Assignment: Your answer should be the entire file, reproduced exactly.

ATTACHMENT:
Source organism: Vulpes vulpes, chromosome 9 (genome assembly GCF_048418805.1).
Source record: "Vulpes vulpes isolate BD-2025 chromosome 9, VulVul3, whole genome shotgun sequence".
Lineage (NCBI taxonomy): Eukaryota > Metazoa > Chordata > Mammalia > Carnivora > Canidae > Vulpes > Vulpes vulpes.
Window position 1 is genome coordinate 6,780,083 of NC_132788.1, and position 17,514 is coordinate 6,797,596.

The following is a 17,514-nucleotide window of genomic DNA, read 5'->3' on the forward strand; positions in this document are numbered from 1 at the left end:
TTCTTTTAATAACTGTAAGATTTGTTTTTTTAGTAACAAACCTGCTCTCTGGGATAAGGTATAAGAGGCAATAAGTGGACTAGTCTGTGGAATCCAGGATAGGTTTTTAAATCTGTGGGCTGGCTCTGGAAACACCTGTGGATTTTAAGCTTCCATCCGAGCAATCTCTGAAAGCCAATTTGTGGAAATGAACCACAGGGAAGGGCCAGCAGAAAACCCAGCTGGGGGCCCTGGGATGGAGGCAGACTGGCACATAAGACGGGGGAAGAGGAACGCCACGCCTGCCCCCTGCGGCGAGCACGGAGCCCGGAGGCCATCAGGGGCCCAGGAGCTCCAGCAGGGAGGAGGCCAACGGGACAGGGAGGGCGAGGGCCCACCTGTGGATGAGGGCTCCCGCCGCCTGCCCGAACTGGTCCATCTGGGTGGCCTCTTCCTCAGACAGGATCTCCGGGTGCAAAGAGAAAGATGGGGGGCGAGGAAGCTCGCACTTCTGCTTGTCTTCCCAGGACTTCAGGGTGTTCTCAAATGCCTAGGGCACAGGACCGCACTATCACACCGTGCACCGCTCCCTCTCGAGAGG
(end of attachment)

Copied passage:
Source organism: Vulpes vulpes, chromosome 9 (genome assembly GCF_048418805.1).
Source record: "Vulpes vulpes isolate BD-2025 chromosome 9, VulVul3, whole genome shotgun sequence".
Lineage (NCBI taxonomy): Eukaryota > Metazoa > Chordata > Mammalia > Carnivora > Canidae > Vulpes > Vulpes vulpes.
Window position 1 is genome coordinate 6,780,083 of NC_132788.1, and position 17,514 is coordinate 6,797,596.

The following is a 17,514-nucleotide window of genomic DNA, read 5'->3' on the forward strand; positions in this document are numbered from 1 at the left end:
TTCTTTTAATAACTGTAAGATTTGTTTTTTTAGTAACAAACCTGCTCTCTGGGATAAGGTATAAGAGGCAATAAGTGGACTAGTCTGTGGAATCCAGGATAGGTTTTTAAATCTGTGGGCTGGCTCTGGAAACACCTGTGGATTTTAAGCTTCCATCCGAGCAATCTCTGAAAGCCAATTTGTGGAAATGAACCACAGGGAAGGGCCAGCAGAAAACCCAGCTGGGGGCCCTGGGATGGAGGCAGACTGGCACATAAGACGGGGGAAGAGGAACGCCACGCCTGCCCCCTGCGGCGAGCACGGAGCCCGGAGGCCATCAGGGGCCCAGGAGCTCCAGCAGGGAGGAGGCCAACGGGACAGGGAGGGCGAGGGCCCACCTGTGGATGAGGGCTCCCGCCGCCTGCCCGAACTGGTCCATCTGGGTGGCCTCTTCCTCAGACAGGATCTCCGGGTGCAAAGAGAAAGATGGGGGGCGAGGAAGCTCGCACTTCTGCTTGTCTTCCCAGGACTTCAGGGTGTTCTCAAATGCCTAGGGCACAGGACCGCACTATCACACCGTGCACCGCTCCCTCTCGAGAGG